We’re going illustrate this, so readers have a better understanding of what was going on. A 5-2, with players positioned as per assignments in Gomer and Wilkinson (up to and including the flexed nose guard), would look something like this.

A 5-2 as it would have been played versus a Power T. The cornerbacks are 3 yards from LOS and 4-5 yards laterally from the ends. It creates a de facto nine man line.

Fig. 1. A 5-2 as it would have been played versus a Power T. The cornerbacks are 3 yards from LOS and 4-5 yards laterally from the ends. It creates a de facto nine man line.

With cornerbacks 3 yards deep and within 4-5 yards of the ends, you can easily see how the Oklahoma got the game the 5-4. As Beech explained, the 5-4 against a traditional Power T gives you effectively a nine man line. (2)

The formation Earl Blaik used became known as the Lonely End formation, a phrase coined by the journalist Stanley Woodward. The flanker had to be covered or else he would run wild. A typical adjustment of 1958 would look something like this.

The far flanker of the lonely end formation, with a corner shadowing the flanker, opened up runs to the strong  side of the field, as the corner could not contain.

Fig. 2. The far flanker of the lonely end formation, with a corner shadowing the flanker, opened up runs to the strong side of the field, as the corner could not contain.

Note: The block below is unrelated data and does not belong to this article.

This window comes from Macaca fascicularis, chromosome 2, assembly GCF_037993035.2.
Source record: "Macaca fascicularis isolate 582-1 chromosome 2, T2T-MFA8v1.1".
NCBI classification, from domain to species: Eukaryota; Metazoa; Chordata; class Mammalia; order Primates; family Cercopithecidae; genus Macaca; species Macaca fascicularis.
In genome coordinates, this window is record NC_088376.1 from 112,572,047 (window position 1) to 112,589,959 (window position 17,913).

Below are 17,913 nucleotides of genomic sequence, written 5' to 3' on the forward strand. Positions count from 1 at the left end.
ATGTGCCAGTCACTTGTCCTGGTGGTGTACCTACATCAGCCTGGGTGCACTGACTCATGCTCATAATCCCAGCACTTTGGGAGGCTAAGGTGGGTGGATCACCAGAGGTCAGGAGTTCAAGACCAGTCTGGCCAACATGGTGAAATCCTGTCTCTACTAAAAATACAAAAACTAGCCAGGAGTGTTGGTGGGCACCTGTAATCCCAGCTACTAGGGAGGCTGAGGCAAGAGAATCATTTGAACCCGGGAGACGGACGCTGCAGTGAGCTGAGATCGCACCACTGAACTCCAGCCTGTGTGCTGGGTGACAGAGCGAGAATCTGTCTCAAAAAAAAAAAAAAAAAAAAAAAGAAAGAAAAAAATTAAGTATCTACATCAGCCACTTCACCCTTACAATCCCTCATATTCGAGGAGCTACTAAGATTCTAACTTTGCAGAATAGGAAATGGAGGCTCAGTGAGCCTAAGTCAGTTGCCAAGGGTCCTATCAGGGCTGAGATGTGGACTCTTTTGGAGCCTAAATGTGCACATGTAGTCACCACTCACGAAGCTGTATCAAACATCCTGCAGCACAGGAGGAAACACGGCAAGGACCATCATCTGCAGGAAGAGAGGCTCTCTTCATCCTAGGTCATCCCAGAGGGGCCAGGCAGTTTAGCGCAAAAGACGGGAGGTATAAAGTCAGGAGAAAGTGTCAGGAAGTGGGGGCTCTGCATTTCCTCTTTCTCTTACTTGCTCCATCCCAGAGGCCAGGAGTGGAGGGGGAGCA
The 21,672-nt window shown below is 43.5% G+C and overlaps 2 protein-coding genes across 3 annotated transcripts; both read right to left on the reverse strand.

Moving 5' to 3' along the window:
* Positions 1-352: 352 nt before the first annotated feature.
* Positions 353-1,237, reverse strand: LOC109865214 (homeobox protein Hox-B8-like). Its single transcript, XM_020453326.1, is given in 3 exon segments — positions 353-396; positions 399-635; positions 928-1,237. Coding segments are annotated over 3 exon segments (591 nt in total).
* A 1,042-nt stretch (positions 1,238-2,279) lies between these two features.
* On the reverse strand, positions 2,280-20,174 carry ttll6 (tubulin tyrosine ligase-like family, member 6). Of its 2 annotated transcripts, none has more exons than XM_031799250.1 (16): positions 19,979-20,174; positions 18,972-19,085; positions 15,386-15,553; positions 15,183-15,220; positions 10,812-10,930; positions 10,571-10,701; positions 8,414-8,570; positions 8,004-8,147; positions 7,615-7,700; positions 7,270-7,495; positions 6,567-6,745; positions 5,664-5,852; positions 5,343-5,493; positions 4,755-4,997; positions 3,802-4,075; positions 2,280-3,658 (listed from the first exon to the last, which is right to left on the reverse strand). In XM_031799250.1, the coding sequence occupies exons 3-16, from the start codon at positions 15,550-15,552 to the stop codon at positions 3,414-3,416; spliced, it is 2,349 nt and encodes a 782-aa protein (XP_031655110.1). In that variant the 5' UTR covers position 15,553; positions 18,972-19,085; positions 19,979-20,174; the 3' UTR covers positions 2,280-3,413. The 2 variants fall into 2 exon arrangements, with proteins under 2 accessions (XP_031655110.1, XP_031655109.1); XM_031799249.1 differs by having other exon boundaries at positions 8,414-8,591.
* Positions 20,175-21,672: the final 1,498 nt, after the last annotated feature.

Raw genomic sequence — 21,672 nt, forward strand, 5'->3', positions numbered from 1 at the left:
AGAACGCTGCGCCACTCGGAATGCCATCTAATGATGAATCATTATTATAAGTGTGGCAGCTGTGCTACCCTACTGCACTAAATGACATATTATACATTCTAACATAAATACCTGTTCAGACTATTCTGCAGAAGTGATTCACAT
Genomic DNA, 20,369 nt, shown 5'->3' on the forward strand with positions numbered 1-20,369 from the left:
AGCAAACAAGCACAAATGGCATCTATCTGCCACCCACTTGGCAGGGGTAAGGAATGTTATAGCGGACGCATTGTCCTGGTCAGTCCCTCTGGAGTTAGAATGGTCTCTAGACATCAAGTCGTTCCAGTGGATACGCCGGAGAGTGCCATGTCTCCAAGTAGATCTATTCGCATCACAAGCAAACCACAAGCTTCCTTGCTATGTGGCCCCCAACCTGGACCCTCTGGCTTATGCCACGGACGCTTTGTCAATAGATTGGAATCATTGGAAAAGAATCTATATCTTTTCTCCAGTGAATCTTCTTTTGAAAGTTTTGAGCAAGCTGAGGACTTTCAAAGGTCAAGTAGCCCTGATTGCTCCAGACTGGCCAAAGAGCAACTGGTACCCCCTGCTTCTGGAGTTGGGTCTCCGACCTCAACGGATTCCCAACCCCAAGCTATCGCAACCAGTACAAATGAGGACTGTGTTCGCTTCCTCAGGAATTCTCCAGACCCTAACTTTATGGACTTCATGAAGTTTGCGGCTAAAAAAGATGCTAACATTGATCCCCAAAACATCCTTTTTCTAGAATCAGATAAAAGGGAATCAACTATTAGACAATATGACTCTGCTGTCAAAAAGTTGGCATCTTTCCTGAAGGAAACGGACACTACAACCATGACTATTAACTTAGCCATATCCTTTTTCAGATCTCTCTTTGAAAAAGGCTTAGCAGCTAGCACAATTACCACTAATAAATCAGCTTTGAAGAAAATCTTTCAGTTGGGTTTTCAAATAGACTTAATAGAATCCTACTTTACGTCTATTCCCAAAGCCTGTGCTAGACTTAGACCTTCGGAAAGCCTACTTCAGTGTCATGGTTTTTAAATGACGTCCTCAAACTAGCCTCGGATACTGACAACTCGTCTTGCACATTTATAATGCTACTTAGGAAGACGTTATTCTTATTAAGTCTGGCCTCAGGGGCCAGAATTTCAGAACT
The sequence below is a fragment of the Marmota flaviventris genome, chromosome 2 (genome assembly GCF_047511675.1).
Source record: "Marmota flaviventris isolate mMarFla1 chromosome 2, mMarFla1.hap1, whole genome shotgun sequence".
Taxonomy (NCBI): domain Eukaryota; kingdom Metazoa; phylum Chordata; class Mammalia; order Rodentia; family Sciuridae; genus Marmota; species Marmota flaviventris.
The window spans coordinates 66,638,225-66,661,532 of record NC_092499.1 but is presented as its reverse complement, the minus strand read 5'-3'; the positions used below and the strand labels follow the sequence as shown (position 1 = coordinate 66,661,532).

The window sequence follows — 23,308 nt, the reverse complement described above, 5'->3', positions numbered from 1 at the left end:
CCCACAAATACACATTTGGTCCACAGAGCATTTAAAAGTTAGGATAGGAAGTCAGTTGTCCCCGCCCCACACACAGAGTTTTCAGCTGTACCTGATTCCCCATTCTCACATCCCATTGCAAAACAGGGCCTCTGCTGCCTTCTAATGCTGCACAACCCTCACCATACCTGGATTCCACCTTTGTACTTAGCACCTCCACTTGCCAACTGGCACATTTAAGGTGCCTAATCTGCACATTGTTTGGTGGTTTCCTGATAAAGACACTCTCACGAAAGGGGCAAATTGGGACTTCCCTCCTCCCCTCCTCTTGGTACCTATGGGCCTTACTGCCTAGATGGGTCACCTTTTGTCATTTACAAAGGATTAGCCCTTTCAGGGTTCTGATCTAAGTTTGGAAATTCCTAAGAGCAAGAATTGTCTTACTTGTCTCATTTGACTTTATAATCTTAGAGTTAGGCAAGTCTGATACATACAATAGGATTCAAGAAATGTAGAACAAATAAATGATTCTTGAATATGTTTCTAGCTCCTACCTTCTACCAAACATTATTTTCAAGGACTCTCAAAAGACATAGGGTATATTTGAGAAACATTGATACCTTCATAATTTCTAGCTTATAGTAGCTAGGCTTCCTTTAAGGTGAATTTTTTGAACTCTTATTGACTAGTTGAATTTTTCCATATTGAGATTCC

The problem now is, the cornerback is too far away to help in run contain. Yes, he can cover the far end, but he really cannot function to contain end runs to his side. Further, if the end went deep, he would take two defenders, a cornerback and a safety, with him. The four spoke contain was broken. (3-4)

The answer emerged roughly concurrently with the appearance of the Lonely End formation, as Homer Smith notes in Mark Beech’s book: (5)

I was manning the phones on the sideline in a game when I was the freshman coach at Stanford in 1958, and somone we were playing, I forget who it was, was using the inverted rotation. We didn’t know what the heck was going on; at least the coaches didn’t, and I sure didn’t. It was that new, that surprising.

In the inverted rotation, also called an overshifted secondary, a safety would drop to linebacker depth and station himself 3-5 yards outside the line, and function as a contain man. This player at linebacker depth later became known as a monster or rover back, and is commonly seen in eight in the box defenses to this day, including the Desert Swarm defenses of current Army coach Rich Ellerson.